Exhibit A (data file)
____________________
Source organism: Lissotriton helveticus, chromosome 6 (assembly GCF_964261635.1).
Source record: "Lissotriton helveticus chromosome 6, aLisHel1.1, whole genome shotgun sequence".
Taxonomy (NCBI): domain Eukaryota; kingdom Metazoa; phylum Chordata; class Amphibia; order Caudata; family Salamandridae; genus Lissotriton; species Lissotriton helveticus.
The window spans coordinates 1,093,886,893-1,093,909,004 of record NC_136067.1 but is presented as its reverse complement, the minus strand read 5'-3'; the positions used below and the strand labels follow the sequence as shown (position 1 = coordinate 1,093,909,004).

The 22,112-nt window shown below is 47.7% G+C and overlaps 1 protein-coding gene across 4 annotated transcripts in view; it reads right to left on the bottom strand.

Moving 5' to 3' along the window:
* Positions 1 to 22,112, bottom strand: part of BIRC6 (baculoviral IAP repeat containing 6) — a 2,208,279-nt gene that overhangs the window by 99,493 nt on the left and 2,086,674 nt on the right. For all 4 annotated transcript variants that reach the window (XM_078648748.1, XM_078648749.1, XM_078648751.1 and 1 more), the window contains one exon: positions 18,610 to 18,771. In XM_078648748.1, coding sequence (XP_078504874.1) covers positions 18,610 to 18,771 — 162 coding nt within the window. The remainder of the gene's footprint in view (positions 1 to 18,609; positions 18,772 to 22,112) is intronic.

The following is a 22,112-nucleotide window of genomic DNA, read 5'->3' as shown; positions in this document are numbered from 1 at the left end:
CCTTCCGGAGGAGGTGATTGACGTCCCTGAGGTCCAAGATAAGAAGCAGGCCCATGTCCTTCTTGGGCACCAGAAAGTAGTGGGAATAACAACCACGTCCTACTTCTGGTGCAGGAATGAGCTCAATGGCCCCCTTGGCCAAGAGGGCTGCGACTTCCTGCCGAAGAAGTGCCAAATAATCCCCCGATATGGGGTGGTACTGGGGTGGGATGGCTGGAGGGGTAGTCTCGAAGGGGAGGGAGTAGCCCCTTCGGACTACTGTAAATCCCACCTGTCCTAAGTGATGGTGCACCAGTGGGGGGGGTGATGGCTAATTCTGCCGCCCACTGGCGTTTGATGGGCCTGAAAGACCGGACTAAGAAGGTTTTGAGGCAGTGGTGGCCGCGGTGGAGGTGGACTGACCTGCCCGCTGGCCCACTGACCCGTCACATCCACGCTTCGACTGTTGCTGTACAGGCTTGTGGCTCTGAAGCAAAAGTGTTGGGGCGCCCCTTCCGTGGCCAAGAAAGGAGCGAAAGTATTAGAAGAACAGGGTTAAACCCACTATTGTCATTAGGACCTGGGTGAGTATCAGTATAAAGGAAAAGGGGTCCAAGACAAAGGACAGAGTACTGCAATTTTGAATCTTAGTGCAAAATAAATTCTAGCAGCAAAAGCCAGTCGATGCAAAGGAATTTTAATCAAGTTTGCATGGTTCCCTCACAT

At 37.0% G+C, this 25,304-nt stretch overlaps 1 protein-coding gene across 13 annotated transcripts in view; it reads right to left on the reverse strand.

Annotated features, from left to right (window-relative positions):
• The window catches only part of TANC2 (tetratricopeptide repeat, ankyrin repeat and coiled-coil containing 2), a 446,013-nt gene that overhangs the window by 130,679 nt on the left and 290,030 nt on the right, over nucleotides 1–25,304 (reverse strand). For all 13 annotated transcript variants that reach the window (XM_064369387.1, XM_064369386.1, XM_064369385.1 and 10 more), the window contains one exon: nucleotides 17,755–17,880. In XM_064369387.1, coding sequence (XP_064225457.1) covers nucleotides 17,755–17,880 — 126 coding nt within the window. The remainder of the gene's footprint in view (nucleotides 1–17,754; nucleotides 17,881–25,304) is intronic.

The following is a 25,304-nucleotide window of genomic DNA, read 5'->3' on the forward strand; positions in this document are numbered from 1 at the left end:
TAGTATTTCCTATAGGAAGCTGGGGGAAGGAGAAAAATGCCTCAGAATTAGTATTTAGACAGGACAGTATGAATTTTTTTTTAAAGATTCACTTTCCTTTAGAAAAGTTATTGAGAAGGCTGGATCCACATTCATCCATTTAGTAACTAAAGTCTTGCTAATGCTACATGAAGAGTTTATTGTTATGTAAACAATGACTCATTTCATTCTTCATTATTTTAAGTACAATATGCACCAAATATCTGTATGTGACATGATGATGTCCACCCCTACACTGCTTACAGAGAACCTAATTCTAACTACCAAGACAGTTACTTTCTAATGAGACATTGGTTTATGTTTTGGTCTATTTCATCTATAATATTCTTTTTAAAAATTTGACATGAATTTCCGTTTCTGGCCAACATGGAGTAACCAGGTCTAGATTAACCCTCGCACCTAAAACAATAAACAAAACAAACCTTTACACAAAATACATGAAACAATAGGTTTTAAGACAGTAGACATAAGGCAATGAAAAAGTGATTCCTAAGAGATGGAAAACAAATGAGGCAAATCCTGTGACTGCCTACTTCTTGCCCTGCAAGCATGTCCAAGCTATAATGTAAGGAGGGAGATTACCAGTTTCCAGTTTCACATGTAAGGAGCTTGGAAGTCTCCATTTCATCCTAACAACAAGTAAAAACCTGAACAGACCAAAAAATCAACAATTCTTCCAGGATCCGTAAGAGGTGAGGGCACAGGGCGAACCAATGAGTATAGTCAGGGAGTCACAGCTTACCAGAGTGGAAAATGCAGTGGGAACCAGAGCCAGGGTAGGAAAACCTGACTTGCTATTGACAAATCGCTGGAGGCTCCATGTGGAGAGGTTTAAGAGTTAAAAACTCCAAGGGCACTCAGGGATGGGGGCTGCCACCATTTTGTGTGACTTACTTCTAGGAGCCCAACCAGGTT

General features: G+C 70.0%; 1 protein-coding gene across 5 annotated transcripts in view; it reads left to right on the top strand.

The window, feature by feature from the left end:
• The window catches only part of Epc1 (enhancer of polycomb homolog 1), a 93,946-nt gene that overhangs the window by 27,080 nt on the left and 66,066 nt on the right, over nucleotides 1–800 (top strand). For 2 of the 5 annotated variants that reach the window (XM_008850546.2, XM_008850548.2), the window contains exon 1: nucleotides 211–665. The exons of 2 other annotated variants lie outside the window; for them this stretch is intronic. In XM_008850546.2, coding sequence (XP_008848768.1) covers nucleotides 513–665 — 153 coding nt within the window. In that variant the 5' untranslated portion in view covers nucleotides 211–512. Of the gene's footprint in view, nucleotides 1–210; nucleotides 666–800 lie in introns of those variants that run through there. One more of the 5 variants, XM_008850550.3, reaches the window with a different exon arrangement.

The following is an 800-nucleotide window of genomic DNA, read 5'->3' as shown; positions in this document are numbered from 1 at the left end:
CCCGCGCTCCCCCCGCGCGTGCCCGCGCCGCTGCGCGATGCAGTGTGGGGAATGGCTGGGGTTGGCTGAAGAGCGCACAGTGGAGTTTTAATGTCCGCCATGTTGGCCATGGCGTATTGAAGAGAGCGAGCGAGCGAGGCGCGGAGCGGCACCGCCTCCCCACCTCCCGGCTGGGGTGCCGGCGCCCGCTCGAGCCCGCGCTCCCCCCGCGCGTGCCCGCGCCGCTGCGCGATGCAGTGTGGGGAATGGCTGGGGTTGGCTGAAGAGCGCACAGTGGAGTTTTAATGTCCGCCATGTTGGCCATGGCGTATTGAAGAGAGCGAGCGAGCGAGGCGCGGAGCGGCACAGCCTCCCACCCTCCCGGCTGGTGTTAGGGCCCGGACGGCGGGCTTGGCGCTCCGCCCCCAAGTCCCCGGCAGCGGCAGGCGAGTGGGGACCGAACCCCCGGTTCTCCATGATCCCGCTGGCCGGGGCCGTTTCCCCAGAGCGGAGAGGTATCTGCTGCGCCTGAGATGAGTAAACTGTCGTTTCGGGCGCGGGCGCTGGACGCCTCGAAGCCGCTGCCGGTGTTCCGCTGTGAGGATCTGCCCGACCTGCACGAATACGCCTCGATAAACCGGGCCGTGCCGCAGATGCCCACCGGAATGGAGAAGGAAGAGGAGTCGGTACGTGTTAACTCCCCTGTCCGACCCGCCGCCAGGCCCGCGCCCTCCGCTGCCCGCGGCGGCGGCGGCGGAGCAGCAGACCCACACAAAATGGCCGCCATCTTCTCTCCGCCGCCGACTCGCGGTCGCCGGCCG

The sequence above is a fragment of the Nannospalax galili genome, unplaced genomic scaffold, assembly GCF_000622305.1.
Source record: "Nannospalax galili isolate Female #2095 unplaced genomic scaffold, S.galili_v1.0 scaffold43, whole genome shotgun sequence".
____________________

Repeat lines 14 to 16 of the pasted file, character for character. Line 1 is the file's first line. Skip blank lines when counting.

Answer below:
TAGTATTTCCTATAGGAAGCTGGGGGAAGGAGAAAAATGCCTCAGAATTAGTATTTAGACAGGACAGTATGAATTTTTTTTTAAAGATTCACTTTCCTTTAGAAAAGTTATTGAGAAGGCTGGATCCACATTCATCCATTTAGTAACTAAAGTCTTGCTAATGCTACATGAAGAGTTTATTGTTATGTAAACAATGACTCATTTCATTCTTCATTATTTTAAGTACAATATGCACCAAATATCTGTATGTGACATGATGATGTCCACCCCTACACTGCTTACAGAGAACCTAATTCTAACTACCAAGACAGTTACTTTCTAATGAGACATTGGTTTATGTTTTGGTCTATTTCATCTATAATATTCTTTTTAAAAATTTGACATGAATTTCCGTTTCTGGCCAACATGGAGTAACCAGGTCTAGATTAACCCTCGCACCTAAAACAATAAACAAAACAAACCTTTACACAAAATACATGAAACAATAGGTTTTAAGACAGTAGACATAAGGCAATGAAAAAGTGATTCCTAAGAGATGGAAAACAAATGAGGCAAATCCTGTGACTGCCTACTTCTTGCCCTGCAAGCATGTCCAAGCTATAATGTAAGGAGGGAGATTACCAGTTTCCAGTTTCACATGTAAGGAGCTTGGAAGTCTCCATTTCATCCTAACAACAAGTAAAAACCTGAACAGACCAAAAAATCAACAATTCTTCCAGGATCCGTAAGAGGTGAGGGCACAGGGCGAACCAATGAGTATAGTCAGGGAGTCACAGCTTACCAGAGTGGAAAATGCAGTGGGAACCAGAGCCAGGGTAGGAAAACCTGACTTGCTATTGACAAATCGCTGGAGGCTCCATGTGGAGAGGTTTAAGAGTTAAAAACTCCAAGGGCACTCAGGGATGGGGGCTGCCACCATTTTGTGTGACTTACTTCTAGGAGCCCAACCAGGTT

General features: G+C 70.0%; 1 protein-coding gene across 5 annotated transcripts in view; it reads left to right on the top strand.

The window, feature by feature from the left end: